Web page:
It’s off to the long arm quilter this weekend. I chose a soft flannel for the backing, and I think I’ll see if the quilt shop has a heavier batting than I usually use. I just imagine this quilt being super cuddly, like Deegie.

My next quilt is for a baby boy in our family. I’m using some of the browns leftover from Deegie’s quilt along with some brights I already had and some scraps from the Healing Quilt. I threw in a little plot twist, just for fun.

Percy and Wonky Stars Blocks

Percy noticed it right away.

sarahsigres

“What Does the Quilt Shop Do to Your Quilts?”

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Healing Quilt Top Stained Glass Look

Healing Quilt Top Side

The “Healing” quilt top is pieced and ready to be dropped at the quilt shop!  A friend of mine asked what the quilt shop does to my quilts that I can’t do at home (and my husband has asked at least five times), so just in case you’ve wondered, too … they have a long arm sewing machine, very different from what I sew on at home, that makes the quilt making process much easier.  I found these pictures licensed for creative commons use from Stephanie Vacher on Flickr.  The backing, batting and quilt top are rolled onto bars, and the machine itself moves back and forth across the quilt.

long-arm sewing machine

From this angle, you can see the big roll of batting (below) that feeds between the front and back of the quilt.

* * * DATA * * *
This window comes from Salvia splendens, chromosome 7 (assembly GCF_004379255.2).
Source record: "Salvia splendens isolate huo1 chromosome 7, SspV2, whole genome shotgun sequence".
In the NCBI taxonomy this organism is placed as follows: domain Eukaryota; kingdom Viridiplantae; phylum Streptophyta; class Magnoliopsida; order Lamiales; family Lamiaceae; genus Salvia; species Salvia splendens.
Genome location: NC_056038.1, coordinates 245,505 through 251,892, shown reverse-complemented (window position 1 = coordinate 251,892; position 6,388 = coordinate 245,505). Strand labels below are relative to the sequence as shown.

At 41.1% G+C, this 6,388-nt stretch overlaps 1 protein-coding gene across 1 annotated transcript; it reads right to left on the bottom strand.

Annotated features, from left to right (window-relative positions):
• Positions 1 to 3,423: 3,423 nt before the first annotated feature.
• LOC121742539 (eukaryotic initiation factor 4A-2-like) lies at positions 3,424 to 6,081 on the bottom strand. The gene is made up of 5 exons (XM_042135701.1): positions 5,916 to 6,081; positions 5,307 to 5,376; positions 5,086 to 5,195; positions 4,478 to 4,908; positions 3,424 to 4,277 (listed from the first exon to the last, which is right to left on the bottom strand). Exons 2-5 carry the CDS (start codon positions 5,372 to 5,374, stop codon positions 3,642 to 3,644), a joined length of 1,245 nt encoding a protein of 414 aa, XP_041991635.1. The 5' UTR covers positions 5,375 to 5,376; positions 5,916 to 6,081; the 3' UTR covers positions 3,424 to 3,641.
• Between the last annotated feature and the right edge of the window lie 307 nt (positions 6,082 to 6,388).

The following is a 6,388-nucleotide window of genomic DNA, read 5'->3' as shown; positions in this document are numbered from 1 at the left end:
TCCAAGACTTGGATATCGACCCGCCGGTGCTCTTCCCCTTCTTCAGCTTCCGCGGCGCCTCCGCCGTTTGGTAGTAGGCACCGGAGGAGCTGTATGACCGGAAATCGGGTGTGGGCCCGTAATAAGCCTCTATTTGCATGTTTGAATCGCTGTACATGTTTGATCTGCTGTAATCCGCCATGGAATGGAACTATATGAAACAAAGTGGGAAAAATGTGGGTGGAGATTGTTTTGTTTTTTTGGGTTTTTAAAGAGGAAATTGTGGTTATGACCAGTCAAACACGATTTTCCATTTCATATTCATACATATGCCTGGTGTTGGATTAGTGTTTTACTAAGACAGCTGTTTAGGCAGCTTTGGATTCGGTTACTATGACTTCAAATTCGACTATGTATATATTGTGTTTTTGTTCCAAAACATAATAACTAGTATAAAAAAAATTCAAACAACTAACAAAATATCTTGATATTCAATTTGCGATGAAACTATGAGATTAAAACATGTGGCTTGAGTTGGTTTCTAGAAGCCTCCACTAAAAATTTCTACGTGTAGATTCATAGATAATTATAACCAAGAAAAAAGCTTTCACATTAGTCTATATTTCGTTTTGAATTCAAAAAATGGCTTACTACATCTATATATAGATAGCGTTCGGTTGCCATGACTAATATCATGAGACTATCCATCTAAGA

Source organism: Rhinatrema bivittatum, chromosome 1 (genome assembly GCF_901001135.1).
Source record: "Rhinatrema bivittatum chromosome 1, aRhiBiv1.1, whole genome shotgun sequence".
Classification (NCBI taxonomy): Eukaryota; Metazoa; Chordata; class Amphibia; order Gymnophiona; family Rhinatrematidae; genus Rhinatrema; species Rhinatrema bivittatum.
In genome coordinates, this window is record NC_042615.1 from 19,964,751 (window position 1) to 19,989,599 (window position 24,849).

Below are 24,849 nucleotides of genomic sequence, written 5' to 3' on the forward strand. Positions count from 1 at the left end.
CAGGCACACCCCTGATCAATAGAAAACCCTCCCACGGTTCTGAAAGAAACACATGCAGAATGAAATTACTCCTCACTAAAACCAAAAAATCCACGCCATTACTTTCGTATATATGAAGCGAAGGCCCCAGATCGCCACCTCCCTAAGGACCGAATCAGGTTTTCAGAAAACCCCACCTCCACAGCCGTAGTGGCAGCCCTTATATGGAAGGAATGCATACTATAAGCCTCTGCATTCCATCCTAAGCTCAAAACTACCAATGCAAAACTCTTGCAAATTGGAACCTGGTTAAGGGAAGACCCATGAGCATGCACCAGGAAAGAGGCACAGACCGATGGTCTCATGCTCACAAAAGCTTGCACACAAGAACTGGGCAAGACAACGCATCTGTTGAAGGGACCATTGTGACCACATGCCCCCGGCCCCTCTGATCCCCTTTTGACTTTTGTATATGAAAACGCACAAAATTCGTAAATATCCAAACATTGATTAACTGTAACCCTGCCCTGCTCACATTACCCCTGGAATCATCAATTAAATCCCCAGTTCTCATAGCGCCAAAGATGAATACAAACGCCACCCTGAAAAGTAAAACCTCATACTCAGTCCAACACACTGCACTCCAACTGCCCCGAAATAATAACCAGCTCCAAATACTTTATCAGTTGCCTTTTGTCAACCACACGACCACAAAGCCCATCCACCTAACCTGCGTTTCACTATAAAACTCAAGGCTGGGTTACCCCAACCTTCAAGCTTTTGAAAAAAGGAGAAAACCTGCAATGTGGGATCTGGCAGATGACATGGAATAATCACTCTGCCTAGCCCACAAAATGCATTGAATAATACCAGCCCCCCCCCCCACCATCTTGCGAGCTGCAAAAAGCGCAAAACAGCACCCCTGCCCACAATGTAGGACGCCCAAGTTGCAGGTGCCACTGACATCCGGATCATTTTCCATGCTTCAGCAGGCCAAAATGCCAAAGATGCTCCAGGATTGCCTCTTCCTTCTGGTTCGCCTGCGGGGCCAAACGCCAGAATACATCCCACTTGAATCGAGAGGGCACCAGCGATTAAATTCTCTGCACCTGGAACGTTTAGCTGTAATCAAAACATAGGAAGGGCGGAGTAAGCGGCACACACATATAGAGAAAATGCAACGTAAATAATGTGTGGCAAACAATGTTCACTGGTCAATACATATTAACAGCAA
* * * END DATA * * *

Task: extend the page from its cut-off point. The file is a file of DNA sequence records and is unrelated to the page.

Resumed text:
long-arm sewing machine

The machines can either be pre-programmed with a quilting design or the quilter can guide the machine by hand.  I love this colorful shot by Open Threads!

Quilting Machine

Here’s the Lava Meets Sea quilt freshly quilted and not yet cut away from the excess batting and backing.

Kim's Quilt Ready to Bind

This is so much easier than quilting at home, carefully laying out the backing, batting and top on the floor and pinning them together so they won’t shift as you jam them through your sewing machine. (More creative commons photos by Jessy Roos and athenamat.)  At this point, the weight and volume of the quilt become factors as well.  While you try to keeping sewing just where you mean the stitches to go, gravity pulls your heavy quilt off the table to the floor.   Meanwhile, the size of the quilt makes it difficult to fit through the arm of the sewing machine.  It is a great workout for your arms, but it doesn’t make for easy, relaxing sewing.

365.116

Quilting at the Urban Qulting League

My personal policy is that anything larger than a baby quilt can go to the quilt shop.  I know many quilters who love quilting on their home machines, I’m just not one of them.  So as much as I loved piecing the Healing quilt, I’ll take it to Phyllis at my local shop, Quilts by Phyllis, for the actual quilting.

sarahsigres

Healing Quilt Layout

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Healing Quilt Layout

My niece asked me to help her with a quilt for someone who was just diagnosed with leukemia. We’re calling this quilt Healing. When he lays under it, the bright colors covering him will represent our prayers for his health. (Imagine more rows of gray along the sides as pictured near the very top, I have the fabric on order.)  Projects like this are especially rewarding for me, and I’m glad my niece asked for my help with it.

Hopefully I’ll be showing you the finished quilt soon!

sarahsigres